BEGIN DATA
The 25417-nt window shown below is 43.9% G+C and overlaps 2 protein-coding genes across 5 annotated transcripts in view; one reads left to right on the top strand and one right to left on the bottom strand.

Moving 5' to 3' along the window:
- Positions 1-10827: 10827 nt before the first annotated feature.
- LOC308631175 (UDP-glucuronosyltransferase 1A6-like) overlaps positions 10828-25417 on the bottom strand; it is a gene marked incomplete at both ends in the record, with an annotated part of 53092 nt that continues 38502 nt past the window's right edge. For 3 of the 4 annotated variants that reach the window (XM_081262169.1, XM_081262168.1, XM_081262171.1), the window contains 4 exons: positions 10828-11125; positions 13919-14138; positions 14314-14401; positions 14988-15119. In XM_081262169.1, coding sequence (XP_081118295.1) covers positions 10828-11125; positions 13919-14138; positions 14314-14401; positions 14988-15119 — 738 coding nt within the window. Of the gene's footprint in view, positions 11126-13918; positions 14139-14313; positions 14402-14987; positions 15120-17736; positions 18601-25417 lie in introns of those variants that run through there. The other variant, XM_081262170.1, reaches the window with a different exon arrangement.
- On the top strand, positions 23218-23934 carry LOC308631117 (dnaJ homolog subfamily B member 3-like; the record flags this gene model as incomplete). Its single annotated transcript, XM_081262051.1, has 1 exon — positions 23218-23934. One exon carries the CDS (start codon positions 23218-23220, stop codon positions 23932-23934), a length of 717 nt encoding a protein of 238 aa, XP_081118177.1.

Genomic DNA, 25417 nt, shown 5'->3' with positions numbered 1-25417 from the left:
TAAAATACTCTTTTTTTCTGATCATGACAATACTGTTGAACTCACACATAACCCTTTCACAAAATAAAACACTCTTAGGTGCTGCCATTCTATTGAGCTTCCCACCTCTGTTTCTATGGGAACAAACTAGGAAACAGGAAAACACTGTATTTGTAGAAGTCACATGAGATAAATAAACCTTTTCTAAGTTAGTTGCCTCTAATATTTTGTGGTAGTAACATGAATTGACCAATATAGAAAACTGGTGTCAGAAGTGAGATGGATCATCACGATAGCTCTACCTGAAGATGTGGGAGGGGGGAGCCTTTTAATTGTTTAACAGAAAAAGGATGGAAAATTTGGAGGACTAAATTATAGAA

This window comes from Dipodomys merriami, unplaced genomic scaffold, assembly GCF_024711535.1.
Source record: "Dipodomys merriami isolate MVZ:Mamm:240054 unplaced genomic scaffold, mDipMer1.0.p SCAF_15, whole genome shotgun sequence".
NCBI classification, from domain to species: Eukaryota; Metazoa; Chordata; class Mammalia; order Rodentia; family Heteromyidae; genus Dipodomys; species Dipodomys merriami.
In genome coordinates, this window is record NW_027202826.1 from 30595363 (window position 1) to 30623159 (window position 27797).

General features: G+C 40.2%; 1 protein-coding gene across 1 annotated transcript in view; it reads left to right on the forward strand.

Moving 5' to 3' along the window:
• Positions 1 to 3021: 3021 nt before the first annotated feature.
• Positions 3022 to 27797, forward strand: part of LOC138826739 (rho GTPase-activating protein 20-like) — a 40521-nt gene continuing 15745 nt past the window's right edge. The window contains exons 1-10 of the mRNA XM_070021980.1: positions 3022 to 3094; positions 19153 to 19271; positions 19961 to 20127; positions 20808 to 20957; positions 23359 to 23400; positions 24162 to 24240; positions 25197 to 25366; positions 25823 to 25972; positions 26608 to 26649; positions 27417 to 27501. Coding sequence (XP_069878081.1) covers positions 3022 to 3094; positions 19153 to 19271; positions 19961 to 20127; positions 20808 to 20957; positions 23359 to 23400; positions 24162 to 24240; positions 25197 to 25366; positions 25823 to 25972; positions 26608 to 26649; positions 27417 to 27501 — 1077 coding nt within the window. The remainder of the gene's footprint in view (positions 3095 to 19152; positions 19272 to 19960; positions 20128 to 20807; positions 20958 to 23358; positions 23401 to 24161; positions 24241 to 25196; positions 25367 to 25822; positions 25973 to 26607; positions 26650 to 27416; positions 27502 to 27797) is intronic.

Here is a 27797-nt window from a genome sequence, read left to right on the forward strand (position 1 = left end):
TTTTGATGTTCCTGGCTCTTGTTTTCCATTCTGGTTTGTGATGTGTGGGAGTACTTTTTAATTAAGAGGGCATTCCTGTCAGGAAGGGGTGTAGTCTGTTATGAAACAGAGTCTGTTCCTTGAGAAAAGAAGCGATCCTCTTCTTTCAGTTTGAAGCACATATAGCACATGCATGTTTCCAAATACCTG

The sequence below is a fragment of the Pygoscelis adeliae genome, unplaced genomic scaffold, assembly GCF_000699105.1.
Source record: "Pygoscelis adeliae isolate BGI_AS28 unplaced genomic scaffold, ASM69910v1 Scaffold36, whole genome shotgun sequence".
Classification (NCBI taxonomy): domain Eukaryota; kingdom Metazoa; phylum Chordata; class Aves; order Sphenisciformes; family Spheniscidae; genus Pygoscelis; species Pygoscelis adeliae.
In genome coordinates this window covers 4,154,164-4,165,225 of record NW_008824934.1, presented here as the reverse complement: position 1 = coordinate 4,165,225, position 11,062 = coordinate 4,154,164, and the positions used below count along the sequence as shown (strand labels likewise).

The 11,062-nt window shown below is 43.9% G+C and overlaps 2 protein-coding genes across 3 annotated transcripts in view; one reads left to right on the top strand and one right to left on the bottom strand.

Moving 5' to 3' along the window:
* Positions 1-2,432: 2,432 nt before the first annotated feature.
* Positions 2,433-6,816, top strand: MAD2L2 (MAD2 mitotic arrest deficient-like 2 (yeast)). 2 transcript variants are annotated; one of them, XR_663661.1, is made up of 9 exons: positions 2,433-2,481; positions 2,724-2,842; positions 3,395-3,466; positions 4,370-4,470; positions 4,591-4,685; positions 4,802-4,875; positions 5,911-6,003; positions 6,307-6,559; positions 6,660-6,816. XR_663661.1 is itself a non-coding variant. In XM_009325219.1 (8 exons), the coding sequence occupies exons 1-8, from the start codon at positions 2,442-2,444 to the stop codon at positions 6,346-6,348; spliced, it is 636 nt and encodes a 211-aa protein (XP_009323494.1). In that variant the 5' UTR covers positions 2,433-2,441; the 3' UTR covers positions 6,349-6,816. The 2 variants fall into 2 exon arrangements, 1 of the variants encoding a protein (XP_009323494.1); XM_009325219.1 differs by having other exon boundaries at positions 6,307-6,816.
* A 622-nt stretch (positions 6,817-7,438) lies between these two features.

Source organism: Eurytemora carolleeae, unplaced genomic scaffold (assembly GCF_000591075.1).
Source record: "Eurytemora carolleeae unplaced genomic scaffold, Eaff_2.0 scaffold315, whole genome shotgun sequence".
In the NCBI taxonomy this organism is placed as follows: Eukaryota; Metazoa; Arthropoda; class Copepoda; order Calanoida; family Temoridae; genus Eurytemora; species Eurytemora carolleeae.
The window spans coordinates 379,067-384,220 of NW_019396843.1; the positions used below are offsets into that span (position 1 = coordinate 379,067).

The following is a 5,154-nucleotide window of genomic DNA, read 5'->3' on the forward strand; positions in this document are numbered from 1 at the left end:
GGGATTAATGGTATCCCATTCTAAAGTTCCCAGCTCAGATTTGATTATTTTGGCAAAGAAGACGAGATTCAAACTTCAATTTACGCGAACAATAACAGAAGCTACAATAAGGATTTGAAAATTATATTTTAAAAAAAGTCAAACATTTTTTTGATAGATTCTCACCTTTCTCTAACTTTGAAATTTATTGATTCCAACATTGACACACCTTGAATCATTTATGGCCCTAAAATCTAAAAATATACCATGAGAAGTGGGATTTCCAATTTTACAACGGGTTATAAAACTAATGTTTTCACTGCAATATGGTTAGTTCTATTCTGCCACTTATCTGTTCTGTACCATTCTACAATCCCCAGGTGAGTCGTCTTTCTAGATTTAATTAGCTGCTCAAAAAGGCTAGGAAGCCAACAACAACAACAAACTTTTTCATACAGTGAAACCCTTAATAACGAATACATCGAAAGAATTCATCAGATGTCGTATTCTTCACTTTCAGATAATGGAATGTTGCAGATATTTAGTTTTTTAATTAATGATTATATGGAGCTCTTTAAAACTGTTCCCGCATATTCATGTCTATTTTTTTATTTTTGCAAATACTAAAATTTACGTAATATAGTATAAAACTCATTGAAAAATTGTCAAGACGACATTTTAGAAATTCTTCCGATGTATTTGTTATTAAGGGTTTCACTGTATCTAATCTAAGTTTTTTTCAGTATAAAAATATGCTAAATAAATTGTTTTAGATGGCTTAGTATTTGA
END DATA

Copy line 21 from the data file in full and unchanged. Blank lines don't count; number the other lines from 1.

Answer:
In genome coordinates this window covers 4,154,164-4,165,225 of record NW_008824934.1, presented here as the reverse complement: position 1 = coordinate 4,165,225, position 11,062 = coordinate 4,154,164, and the positions used below count along the sequence as shown (strand labels likewise).